Book Review: The House of Hades Asks Readers to Rethink

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This review contains MAJOR spoilers.

It was a long wait for The House of Hades, fourth in The Heroes of Olympus, the sequel series to Percy Jackson and the Olympians by Rick Riordan.  The third book, The Mark of Athena, left our heroes literally plunging to a fate worse than death, and it didn’t seem likely that a rescue was possible without death or the sacrifice of someone to that worse than death fate.

Given all that, I was pleasantly surprised by the comparatively happy ending of The House of Hades.

Frank’s and Jason’s characters are greatly built up in this latest novel, as is Percy’s.  Riordan questions as he never has before the morality of the demigods’ way of life, killing to survive and drawing black-and-white battle lines, where all monsters are bad (Percy Jackson and the Olympians has previously questioned if all demigods are good).  Tartarus’ description never failed to be appropriately terrifying and disgusting.  Leo’s story is given a sharp plot twist, that I think has all of us cheering for him.

[The major spoilers begin here.]  The big story around The House of Hades is likely to be Nico’s revealed sexual orientation.  Riordan has said that Nico’s non-heterosexual orientation arose organically, that the character told him rather than Riordan telling Nico—and that’s as it should be; I’m pleased to hear it.  Though I recognize that Rowling revealed Dumbledore’s sexual orientation because she was prompted by a fan’s question and because to do so showed her support for LGBT community and because it did not effect her plot, doing so did not effect the plot or explain any actions that otherwise seemed out-of-character (I would have believed—and do believe—that Dumbledore’s instinct would not have been to kill Grindelwald, even if he and Grindelwald had never loved one another, and I did not question why it took so long for Dumbledore to confront Grindelwald because it didn’t effect the present plotline).  Revealing Nico’s sexual preference within the contexts of the plot, I am more open to hearing about it.  It reveals more about Nico’s prickly hesitation to try to belong or to become close to anyone.

But Riordan did not continue (or has not yet continued) along the plot trail as far as I wanted him to do (for the sake of good storytelling not because it is pleasant).

I have a greater understanding of the term “head canon” than I perhaps ever had before.  Nico’s distrust because of his sexual orientation and his fear that he will be rejected for it ought to be worse for him than for any other character who could reveal himself to be of a LGBT orientation because he is a child of World War II Europe.  Had it been any other character with the exception of Hazel, they would have been children of the 1990s.  Growing up and coming to realize that they were attracted to the same gendered characters, they might have feared bullying and social isolation, but in the 1930s and 1940s, had Nico not been whisked away to America and to the Lotus Hotel, he would have had to fear being dragged from his house and thrust into a crowded railcar.  He’d have had to fear forced labor, unethical scientific experimentation, gas chambers….  And this is why Nico’s painful confession, dragged out of him against his will through taunting, necessity, magic, and a beating, hurt me so much.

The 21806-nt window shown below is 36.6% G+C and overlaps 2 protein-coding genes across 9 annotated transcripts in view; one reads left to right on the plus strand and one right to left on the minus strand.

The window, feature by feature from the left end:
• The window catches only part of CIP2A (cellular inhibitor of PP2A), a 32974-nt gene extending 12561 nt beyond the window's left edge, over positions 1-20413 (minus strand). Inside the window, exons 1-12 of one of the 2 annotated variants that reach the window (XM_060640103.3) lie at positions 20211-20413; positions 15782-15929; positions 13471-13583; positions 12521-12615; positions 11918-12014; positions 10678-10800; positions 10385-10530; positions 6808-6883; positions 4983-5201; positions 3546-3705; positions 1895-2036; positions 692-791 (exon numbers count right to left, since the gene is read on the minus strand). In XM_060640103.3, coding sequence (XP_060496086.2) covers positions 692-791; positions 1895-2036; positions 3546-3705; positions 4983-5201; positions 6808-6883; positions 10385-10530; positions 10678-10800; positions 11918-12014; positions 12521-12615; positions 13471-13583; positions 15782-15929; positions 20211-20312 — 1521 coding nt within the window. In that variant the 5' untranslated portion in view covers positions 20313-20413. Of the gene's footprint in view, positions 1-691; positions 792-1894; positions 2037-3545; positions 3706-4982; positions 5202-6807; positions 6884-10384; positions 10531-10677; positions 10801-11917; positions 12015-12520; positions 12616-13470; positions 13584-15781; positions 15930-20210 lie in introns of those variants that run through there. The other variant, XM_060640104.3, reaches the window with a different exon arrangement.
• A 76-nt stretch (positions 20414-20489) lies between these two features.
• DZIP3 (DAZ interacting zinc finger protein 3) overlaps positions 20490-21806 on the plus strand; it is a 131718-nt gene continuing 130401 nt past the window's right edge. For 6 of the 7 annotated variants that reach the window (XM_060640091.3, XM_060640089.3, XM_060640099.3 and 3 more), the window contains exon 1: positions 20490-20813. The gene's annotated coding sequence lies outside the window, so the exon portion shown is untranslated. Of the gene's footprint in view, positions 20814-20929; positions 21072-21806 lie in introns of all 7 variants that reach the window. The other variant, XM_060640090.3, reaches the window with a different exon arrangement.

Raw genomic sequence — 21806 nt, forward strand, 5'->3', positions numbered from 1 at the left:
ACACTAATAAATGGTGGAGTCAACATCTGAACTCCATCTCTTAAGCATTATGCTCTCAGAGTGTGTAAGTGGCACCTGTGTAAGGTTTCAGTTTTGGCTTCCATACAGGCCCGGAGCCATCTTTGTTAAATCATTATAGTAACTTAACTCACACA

In my head canon, Hades, being a god, knew and took Nico away from Europe and away from his half-brother, Adolf Hitler, because he couldn’t bear to have one son kill another and wanted to protect Nico—because Hades really has seemed to be a surprisingly compassionate and present parent.

Many people have also been lauding the burgeoning of new powers in Hazel and Piper, both sorcerous.  While interested in the power to bend the Mist, I actually felt that very little was done with their characters this book.  I think partially because Piper’s and Hazel’s new powers are of a similar vein, I had a difficult time keeping the two of them distinct from one another.  Also, sorcery has often been viewed negatively in Greek mythology and within Percy Jackson and the Olympians and The Heroes of Olympus, and while I don’t think it is Riordan’s intention to any way create negative associations for Piper or Hazel, I worry that I could academically argue that he has done so by making them both sorceresses in the vein of Circe, Medea, Pasiphaë (all villains in both Riordan’s series and most of mythological stories), and even Hecate, a minor goddess who had previously sided with the Titans.

I’m also very interested in the revelation that Greek and Roman may not be determined by birth, that a side can be chosen.  I think that that will have a major effect on the whole of the plot—and probably Jason ought to have revealed what he has learned about the definition of Greek and Roman to Reyna before they parted ways again so that she could reveal it to the Greeks and Romans in America—though I totally understand why he did not.  How does one casually tell a friend that one has decided to disown one’s race to identify with another race with which one’s birth race is currently at war?  Will deciding to identify as a child of Greece rather Rome affect Jason’s powers or personality?  I think not.

Peppered with the usual Riordan humor and plenty of “Perceabeth” moments, this was a well-paced novel, still not as breakneck as The Percy Jackson series, but more quickly paced than The Mark of Athena.

****1/4

Riordan, Rick.  The Heroes of Olympus, Book Four: The House of Hades.  New York: Hyperion-Disney, 2013.

This review is not endorsed by Hyperion Books, Disney Book Group, or Rick Riordan.  It is an independent, honest review by a reader.

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